Voters to decide on dispatch surcharge increase

Must pass in both Mecosta, Osceola counties

MECOSTA, OSCEOLA COUNTIES — In less than a month, voters in Mecosta and Osceola counties will decide on a proposed monthly surcharge increase for the Meceola Consolidated Central Dispatch Authority.

The proposal, which will appear on the ballot during the Aug. 4 election, requests a monthly surcharge of up to but not exceeding $3 — in the monthly billings of landline, wireless and VOIP service suppliers — to be used exclusively to fund 911 emergency and dispatch services in Mecosta and Osceola counties.

If both counties approve the proposal, the surcharge would go into effect beginning July 1, 2021, through December 2026.

“The surcharge has to pass in both counties for it to go into effect,” said Megan Erickson, director of Meceola Central Dispatch.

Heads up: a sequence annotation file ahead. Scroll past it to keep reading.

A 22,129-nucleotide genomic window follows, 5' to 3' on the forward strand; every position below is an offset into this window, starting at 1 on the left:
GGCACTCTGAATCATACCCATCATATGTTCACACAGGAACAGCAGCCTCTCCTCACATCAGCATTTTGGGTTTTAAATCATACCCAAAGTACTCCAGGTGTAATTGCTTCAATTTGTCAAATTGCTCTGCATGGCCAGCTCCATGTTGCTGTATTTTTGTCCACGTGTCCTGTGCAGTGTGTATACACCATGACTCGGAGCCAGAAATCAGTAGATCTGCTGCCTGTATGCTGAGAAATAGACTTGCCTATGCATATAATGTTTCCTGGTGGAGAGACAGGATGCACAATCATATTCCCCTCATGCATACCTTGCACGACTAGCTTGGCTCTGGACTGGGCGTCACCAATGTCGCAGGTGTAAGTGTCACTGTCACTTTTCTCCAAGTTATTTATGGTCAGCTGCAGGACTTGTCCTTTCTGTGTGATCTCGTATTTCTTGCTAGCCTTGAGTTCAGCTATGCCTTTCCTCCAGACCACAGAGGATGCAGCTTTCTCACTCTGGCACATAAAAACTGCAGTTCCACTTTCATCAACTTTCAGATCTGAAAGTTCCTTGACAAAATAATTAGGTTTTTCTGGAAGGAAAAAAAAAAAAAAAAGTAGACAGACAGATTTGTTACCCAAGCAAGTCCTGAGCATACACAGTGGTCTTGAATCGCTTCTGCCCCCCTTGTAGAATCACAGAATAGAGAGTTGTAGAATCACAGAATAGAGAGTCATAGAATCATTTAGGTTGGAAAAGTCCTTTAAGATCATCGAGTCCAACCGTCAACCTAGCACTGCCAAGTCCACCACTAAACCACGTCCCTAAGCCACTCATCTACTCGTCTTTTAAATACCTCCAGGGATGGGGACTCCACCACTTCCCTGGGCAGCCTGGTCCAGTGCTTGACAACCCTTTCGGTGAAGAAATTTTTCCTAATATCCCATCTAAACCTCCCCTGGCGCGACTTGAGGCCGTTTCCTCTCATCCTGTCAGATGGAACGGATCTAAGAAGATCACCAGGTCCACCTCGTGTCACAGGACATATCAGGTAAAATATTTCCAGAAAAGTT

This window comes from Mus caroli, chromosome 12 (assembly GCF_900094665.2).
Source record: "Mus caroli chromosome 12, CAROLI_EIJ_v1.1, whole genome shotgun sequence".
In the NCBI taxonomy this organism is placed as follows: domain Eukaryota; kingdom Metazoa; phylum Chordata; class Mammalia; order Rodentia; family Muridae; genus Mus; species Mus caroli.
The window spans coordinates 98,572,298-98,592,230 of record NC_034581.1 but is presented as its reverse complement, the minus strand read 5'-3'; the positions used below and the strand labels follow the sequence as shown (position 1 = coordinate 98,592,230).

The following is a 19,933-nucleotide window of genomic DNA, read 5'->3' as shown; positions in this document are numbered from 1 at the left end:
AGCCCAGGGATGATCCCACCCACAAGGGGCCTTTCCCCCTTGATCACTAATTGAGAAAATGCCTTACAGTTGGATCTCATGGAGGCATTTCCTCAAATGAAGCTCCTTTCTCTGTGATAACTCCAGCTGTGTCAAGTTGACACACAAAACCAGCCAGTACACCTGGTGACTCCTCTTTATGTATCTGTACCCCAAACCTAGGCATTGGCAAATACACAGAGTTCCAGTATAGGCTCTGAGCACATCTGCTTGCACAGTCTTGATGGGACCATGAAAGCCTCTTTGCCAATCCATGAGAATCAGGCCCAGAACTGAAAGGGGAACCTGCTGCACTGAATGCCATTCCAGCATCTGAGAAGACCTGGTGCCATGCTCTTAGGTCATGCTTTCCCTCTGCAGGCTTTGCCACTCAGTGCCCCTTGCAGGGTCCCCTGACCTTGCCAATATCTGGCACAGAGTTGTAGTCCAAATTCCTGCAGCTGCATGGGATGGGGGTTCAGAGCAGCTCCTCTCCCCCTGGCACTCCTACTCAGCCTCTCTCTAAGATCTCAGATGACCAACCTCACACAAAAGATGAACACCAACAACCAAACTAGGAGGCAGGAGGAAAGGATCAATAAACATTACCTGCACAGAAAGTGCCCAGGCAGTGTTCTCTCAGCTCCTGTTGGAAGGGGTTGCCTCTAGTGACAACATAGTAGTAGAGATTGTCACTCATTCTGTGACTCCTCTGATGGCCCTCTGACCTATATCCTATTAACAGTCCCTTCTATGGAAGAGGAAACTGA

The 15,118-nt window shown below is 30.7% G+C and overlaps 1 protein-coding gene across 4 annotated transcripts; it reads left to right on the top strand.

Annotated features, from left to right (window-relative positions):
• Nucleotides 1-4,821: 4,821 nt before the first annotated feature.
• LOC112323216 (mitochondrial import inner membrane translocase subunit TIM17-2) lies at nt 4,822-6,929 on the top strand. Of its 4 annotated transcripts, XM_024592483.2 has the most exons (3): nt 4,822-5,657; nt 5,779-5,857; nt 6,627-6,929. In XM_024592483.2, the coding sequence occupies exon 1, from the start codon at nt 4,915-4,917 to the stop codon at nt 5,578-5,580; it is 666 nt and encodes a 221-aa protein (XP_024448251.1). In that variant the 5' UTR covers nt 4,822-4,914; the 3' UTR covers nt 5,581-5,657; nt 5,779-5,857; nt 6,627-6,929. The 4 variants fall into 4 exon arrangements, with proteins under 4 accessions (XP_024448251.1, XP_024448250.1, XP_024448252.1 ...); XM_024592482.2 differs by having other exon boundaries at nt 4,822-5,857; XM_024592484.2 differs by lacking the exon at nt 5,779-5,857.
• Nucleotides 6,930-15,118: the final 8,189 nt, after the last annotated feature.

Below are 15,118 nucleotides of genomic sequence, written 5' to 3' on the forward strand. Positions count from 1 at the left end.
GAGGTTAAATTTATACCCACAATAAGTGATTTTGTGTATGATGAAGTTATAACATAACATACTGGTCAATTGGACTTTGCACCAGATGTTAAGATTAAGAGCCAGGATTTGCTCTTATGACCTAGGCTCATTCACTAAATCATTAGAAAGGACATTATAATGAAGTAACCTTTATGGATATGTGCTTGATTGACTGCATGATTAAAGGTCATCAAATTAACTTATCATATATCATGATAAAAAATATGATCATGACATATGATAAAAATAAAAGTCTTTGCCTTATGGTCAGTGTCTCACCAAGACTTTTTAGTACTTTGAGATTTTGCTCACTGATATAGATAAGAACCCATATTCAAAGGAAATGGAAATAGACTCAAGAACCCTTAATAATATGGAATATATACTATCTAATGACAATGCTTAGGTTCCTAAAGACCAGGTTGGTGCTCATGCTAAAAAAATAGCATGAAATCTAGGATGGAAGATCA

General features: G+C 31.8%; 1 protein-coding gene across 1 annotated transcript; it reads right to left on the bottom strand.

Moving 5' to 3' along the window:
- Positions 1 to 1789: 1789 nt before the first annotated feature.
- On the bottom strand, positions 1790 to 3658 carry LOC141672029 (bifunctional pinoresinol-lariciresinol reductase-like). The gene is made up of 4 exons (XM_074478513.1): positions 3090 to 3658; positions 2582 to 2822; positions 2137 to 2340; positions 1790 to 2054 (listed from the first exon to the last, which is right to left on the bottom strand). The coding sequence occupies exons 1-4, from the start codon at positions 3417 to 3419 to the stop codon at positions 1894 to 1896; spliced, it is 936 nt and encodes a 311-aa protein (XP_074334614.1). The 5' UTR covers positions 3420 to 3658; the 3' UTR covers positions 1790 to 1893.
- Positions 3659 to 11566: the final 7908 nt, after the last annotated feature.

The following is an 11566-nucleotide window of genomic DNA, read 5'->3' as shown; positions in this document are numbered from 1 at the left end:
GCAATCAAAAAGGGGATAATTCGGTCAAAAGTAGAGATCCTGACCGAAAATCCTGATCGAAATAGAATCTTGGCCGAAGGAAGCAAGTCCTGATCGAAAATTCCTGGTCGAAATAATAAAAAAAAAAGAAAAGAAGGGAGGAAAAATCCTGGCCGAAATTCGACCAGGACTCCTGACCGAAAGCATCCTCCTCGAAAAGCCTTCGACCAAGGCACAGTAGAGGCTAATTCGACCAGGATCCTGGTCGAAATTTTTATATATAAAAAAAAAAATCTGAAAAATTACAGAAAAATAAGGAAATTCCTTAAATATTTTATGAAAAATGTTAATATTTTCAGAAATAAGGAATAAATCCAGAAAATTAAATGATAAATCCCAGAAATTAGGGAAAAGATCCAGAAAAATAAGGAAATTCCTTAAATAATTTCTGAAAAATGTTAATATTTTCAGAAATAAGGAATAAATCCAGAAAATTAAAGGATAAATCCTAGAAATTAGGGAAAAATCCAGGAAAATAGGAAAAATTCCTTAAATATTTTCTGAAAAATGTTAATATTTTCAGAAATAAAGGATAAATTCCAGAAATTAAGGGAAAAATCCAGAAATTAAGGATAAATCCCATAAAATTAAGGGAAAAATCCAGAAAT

Erickson said the surcharge is necessary because the dispatch center is completely surcharge funded. She added dispatch works with multiple agencies throughout Mecosta and Osceola counties as well as the Michigan State Police, Department of Natural Resources and other first responder agencies.

“We are the link between the public and providing emergency services,” she said. “It’s a tool we need.”

Erickson explained the surcharge previously was $2.25 per month on each telephone device. The $0.75 increase for residents would increase the total cost per year from $27 to $36.

She added the price increase is being proposed to allow dispatch to keep up with technology upgrades in recent years, including connection to the Michigan Public Safety Communications System, a fully integrated Computer Aided Dispatch and more.

“The surcharge funding increase would assist Meceola Central Dispatch 911 in maintaining the technology enhancements, cover daily operating costs of the center and begin building our capital expenditure funds for future technology and infrastructure needs to provide the most efficient emergency services to the citizens of Mecosta and Osceola counties,” Erickson said.

She added the surcharge is not part of county property tax dollars, but is collected by telephone providers and can only be used for 911 services.

“Not everyone will use 911 in their lives,” Erickson said. “But it’s a pretty cheap investment for something vital.”